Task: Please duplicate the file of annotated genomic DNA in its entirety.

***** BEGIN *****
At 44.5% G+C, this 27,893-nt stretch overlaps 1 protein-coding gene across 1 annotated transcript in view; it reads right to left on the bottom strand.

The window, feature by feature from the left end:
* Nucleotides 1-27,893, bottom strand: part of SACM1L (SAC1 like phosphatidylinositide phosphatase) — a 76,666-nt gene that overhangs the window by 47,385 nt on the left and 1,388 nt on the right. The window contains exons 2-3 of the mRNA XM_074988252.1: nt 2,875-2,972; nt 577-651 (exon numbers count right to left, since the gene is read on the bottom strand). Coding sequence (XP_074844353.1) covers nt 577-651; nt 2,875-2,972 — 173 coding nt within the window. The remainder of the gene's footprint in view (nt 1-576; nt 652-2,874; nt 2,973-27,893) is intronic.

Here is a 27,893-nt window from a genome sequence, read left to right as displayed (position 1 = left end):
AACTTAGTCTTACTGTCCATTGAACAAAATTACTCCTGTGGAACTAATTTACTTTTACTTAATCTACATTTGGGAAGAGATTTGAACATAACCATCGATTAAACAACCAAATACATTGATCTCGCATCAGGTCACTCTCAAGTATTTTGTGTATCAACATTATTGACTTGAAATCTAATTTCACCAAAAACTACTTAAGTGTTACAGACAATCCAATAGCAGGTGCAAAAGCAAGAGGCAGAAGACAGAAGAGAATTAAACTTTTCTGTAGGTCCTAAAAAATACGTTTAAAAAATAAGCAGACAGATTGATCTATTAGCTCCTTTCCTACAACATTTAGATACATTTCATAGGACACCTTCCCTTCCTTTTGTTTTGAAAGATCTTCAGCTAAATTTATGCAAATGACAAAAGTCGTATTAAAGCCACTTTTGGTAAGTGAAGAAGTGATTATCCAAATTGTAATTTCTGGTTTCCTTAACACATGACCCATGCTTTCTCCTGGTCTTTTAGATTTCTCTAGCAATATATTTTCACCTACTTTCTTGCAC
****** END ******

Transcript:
At 44.5% G+C, this 27,893-nt stretch overlaps 1 protein-coding gene across 1 annotated transcript in view; it reads right to left on the bottom strand.

The window, feature by feature from the left end:
* Nucleotides 1-27,893, bottom strand: part of SACM1L (SAC1 like phosphatidylinositide phosphatase) — a 76,666-nt gene that overhangs the window by 47,385 nt on the left and 1,388 nt on the right. The window contains exons 2-3 of the mRNA XM_074988252.1: nt 2,875-2,972; nt 577-651 (exon numbers count right to left, since the gene is read on the bottom strand). Coding sequence (XP_074844353.1) covers nt 577-651; nt 2,875-2,972 — 173 coding nt within the window. The remainder of the gene's footprint in view (nt 1-576; nt 652-2,874; nt 2,973-27,893) is intronic.

Here is a 27,893-nt window from a genome sequence, read left to right as displayed (position 1 = left end):
AACTTAGTCTTACTGTCCATTGAACAAAATTACTCCTGTGGAACTAATTTACTTTTACTTAATCTACATTTGGGAAGAGATTTGAACATAACCATCGATTAAACAACCAAATACATTGATCTCGCATCAGGTCACTCTCAAGTATTTTGTGTATCAACATTATTGACTTGAAATCTAATTTCACCAAAAACTACTTAAGTGTTACAGACAATCCAATAGCAGGTGCAAAAGCAAGAGGCAGAAGACAGAAGAGAATTAAACTTTTCTGTAGGTCCTAAAAAATACGTTTAAAAAATAAGCAGACAGATTGATCTATTAGCTCCTTTCCTACAACATTTAGATACATTTCATAGGACACCTTCCCTTCCTTTTGTTTTGAAAGATCTTCAGCTAAATTTATGCAAATGACAAAAGTCGTATTAAAGCCACTTTTGGTAAGTGAAGAAGTGATTATCCAAATTGTAATTTCTGGTTTCCTTAACACATGACCCATGCTTTCTCCTGGTCTTTTAGATTTCTCTAGCAATATATTTTCACCTACTTTCTTGCAC